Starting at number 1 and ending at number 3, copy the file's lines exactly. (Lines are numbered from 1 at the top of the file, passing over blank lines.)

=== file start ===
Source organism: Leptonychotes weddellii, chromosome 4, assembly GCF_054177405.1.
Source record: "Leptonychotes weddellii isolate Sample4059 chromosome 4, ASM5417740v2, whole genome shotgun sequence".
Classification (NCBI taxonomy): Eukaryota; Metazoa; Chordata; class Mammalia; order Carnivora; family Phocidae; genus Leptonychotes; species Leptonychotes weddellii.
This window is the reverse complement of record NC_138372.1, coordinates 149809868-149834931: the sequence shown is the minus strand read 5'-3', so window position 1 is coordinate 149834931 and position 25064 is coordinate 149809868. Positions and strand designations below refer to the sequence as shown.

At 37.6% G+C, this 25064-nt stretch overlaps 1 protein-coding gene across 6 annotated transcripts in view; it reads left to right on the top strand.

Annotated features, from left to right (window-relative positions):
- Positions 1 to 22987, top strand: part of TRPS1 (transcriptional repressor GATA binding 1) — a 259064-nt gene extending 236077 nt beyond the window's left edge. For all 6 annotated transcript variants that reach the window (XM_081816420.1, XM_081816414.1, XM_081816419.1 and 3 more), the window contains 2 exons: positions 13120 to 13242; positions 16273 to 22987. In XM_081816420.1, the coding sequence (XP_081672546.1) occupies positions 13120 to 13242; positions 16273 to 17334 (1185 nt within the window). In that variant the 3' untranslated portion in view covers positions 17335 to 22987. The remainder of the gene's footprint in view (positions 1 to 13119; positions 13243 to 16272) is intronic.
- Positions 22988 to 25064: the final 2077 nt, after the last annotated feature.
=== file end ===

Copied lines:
Source organism: Leptonychotes weddellii, chromosome 4, assembly GCF_054177405.1.
Source record: "Leptonychotes weddellii isolate Sample4059 chromosome 4, ASM5417740v2, whole genome shotgun sequence".
Classification (NCBI taxonomy): Eukaryota; Metazoa; Chordata; class Mammalia; order Carnivora; family Phocidae; genus Leptonychotes; species Leptonychotes weddellii.